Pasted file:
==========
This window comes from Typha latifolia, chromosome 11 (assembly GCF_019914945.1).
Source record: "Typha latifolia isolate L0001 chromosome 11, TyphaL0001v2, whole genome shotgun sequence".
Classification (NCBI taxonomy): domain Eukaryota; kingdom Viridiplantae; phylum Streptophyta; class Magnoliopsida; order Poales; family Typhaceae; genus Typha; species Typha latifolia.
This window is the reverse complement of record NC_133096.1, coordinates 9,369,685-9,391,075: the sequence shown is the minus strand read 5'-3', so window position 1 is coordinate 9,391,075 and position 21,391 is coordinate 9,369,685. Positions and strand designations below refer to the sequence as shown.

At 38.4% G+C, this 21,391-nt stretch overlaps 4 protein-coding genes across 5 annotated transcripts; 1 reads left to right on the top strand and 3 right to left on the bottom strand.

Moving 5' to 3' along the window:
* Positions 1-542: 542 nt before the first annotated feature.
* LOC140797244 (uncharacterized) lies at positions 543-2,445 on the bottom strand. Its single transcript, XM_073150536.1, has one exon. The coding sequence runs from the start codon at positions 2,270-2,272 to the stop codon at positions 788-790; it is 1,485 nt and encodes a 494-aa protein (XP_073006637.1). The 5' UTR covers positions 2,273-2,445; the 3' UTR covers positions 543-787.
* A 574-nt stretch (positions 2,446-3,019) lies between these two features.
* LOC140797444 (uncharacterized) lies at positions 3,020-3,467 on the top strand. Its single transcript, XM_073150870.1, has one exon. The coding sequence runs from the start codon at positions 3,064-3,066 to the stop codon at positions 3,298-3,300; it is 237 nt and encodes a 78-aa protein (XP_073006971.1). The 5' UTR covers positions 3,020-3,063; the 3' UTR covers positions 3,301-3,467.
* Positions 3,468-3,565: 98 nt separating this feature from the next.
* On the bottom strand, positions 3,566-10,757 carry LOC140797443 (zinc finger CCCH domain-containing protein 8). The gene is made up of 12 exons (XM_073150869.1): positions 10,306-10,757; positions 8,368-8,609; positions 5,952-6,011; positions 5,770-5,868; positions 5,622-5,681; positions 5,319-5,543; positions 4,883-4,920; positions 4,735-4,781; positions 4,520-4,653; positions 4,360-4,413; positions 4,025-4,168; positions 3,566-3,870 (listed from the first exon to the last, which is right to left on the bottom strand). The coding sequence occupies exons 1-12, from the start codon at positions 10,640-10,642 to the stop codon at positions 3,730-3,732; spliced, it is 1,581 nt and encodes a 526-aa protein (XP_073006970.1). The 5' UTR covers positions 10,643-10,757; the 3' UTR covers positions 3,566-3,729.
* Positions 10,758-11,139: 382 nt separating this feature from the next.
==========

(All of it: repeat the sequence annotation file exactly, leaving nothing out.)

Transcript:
This window comes from Typha latifolia, chromosome 11 (assembly GCF_019914945.1).
Source record: "Typha latifolia isolate L0001 chromosome 11, TyphaL0001v2, whole genome shotgun sequence".
Classification (NCBI taxonomy): domain Eukaryota; kingdom Viridiplantae; phylum Streptophyta; class Magnoliopsida; order Poales; family Typhaceae; genus Typha; species Typha latifolia.
This window is the reverse complement of record NC_133096.1, coordinates 9,369,685-9,391,075: the sequence shown is the minus strand read 5'-3', so window position 1 is coordinate 9,391,075 and position 21,391 is coordinate 9,369,685. Positions and strand designations below refer to the sequence as shown.

At 38.4% G+C, this 21,391-nt stretch overlaps 4 protein-coding genes across 5 annotated transcripts; 1 reads left to right on the top strand and 3 right to left on the bottom strand.

Moving 5' to 3' along the window:
* Positions 1-542: 542 nt before the first annotated feature.
* LOC140797244 (uncharacterized) lies at positions 543-2,445 on the bottom strand. Its single transcript, XM_073150536.1, has one exon. The coding sequence runs from the start codon at positions 2,270-2,272 to the stop codon at positions 788-790; it is 1,485 nt and encodes a 494-aa protein (XP_073006637.1). The 5' UTR covers positions 2,273-2,445; the 3' UTR covers positions 543-787.
* A 574-nt stretch (positions 2,446-3,019) lies between these two features.
* LOC140797444 (uncharacterized) lies at positions 3,020-3,467 on the top strand. Its single transcript, XM_073150870.1, has one exon. The coding sequence runs from the start codon at positions 3,064-3,066 to the stop codon at positions 3,298-3,300; it is 237 nt and encodes a 78-aa protein (XP_073006971.1). The 5' UTR covers positions 3,020-3,063; the 3' UTR covers positions 3,301-3,467.
* Positions 3,468-3,565: 98 nt separating this feature from the next.
* On the bottom strand, positions 3,566-10,757 carry LOC140797443 (zinc finger CCCH domain-containing protein 8). The gene is made up of 12 exons (XM_073150869.1): positions 10,306-10,757; positions 8,368-8,609; positions 5,952-6,011; positions 5,770-5,868; positions 5,622-5,681; positions 5,319-5,543; positions 4,883-4,920; positions 4,735-4,781; positions 4,520-4,653; positions 4,360-4,413; positions 4,025-4,168; positions 3,566-3,870 (listed from the first exon to the last, which is right to left on the bottom strand). The coding sequence occupies exons 1-12, from the start codon at positions 10,640-10,642 to the stop codon at positions 3,730-3,732; spliced, it is 1,581 nt and encodes a 526-aa protein (XP_073006970.1). The 5' UTR covers positions 10,643-10,757; the 3' UTR covers positions 3,566-3,729.
* Positions 10,758-11,139: 382 nt separating this feature from the next.